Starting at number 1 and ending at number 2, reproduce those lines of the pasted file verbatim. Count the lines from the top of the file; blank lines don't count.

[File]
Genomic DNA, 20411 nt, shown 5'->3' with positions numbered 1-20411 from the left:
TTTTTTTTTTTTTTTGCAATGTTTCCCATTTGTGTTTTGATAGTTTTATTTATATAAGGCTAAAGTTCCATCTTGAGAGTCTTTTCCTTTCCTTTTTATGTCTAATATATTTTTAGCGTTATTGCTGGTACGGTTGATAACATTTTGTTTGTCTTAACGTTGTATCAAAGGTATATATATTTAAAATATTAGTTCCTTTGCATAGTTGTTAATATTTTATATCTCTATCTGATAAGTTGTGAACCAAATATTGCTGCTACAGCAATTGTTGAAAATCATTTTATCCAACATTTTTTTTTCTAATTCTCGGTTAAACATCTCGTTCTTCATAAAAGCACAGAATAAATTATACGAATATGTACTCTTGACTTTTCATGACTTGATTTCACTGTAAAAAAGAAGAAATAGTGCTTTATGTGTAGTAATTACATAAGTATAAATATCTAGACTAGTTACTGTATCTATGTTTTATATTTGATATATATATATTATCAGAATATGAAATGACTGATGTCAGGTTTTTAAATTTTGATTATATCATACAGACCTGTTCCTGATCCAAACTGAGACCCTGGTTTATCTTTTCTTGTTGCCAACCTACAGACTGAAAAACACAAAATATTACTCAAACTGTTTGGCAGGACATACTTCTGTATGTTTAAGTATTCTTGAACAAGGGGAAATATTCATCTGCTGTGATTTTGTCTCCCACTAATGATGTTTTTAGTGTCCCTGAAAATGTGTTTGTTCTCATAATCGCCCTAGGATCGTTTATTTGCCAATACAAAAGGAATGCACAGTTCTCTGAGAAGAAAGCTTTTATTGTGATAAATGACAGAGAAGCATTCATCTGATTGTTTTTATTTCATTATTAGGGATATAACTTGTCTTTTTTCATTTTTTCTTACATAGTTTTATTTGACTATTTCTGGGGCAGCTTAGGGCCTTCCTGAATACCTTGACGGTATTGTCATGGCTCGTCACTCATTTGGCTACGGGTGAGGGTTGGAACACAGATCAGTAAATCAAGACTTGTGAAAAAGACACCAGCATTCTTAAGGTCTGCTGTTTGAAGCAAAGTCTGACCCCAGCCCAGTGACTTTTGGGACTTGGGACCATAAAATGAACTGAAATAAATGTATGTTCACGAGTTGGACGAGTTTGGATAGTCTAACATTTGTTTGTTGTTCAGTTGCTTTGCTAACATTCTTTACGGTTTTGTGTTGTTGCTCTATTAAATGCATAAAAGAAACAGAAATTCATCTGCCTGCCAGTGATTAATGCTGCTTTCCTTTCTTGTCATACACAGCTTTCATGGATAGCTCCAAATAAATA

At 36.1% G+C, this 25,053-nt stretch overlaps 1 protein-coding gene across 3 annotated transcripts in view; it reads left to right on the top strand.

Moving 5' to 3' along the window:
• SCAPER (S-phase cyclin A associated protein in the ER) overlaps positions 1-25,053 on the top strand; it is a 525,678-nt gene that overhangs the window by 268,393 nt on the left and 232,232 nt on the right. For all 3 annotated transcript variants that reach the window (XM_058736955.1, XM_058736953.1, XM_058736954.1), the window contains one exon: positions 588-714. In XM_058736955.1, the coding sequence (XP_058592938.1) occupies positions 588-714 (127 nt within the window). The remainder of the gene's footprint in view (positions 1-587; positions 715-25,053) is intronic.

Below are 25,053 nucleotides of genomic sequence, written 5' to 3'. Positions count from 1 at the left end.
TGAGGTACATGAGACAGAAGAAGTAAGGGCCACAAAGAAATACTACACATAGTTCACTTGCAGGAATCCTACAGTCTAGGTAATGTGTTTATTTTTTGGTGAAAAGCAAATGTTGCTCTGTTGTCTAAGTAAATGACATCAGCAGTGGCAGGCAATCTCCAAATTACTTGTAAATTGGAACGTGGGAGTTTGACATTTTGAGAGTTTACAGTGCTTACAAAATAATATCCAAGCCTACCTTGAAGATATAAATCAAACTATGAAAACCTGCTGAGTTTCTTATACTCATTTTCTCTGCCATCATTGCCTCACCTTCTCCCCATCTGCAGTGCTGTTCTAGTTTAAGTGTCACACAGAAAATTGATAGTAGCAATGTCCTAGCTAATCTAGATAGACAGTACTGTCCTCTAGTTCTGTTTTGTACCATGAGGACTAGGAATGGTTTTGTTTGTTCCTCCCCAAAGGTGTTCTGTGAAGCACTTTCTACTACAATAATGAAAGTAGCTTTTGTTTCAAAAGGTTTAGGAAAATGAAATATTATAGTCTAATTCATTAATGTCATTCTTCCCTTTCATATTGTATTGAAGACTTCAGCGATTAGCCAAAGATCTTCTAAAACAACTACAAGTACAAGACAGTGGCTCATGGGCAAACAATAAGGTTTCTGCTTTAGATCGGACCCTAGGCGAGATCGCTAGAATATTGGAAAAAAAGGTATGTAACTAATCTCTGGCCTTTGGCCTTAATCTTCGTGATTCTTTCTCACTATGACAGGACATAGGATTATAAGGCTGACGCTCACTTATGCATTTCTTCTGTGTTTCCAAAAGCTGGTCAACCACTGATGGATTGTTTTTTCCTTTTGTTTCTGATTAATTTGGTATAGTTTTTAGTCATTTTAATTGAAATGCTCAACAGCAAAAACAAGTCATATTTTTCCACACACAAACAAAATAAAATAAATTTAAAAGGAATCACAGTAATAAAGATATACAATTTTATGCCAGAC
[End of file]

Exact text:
Genomic DNA, 20411 nt, shown 5'->3' with positions numbered 1-20411 from the left:
TTTTTTTTTTTTTTTGCAATGTTTCCCATTTGTGTTTTGATAGTTTTATTTATATAAGGCTAAAGTTCCATCTTGAGAGTCTTTTCCTTTCCTTTTTATGTCTAATATATTTTTAGCGTTATTGCTGGTACGGTTGATAACATTTTGTTTGTCTTAACGTTGTATCAAAGGTATATATATTTAAAATATTAGTTCCTTTGCATAGTTGTTAATATTTTATATCTCTATCTGATAAGTTGTGAACCAAATATTGCTGCTACAGCAATTGTTGAAAATCATTTTATCCAACATTTTTTTTTCTAATTCTCGGTTAAACATCTCGTTCTTCATAAAAGCACAGAATAAATTATACGAATATGTACTCTTGACTTTTCATGACTTGATTTCACTGTAAAAAAGAAGAAATAGTGCTTTATGTGTAGTAATTACATAAGTATAAATATCTAGACTAGTTACTGTATCTATGTTTTATATTTGATATATATATATTATCAGAATATGAAATGACTGATGTCAGGTTTTTAAATTTTGATTATATCATACAGACCTGTTCCTGATCCAAACTGAGACCCTGGTTTATCTTTTCTTGTTGCCAACCTACAGACTGAAAAACACAAAATATTACTCAAACTGTTTGGCAGGACATACTTCTGTATGTTTAAGTATTCTTGAACAAGGGGAAATATTCATCTGCTGTGATTTTGTCTCCCACTAATGATGTTTTTAGTGTCCCTGAAAATGTGTTTGTTCTCATAATCGCCCTAGGATCGTTTATTTGCCAATACAAAAGGAATGCACAGTTCTCTGAGAAGAAAGCTTTTATTGTGATAAATGACAGAGAAGCATTCATCTGATTGTTTTTATTTCATTATTAGGGATATAACTTGTCTTTTTTCATTTTTTCTTACATAGTTTTATTTGACTATTTCTGGGGCAGCTTAGGGCCTTCCTGAATACCTTGACGGTATTGTCATGGCTCGTCACTCATTTGGCTACGGGTGAGGGTTGGAACACAGATCAGTAAATCAAGACTTGTGAAAAAGACACCAGCATTCTTAAGGTCTGCTGTTTGAAGCAAAGTCTGACCCCAGCCCAGTGACTTTTGGGACTTGGGACCATAAAATGAACTGAAATAAATGTATGTTCACGAGTTGGACGAGTTTGGATAGTCTAACATTTGTTTGTTGTTCAGTTGCTTTGCTAACATTCTTTACGGTTTTGTGTTGTTGCTCTATTAAATGCATAAAAGAAACAGAAATTCATCTGCCTGCCAGTGATTAATGCTGCTTTCCTTTCTTGTCATACACAGCTTTCATGGATAGCTCCAAATAAATA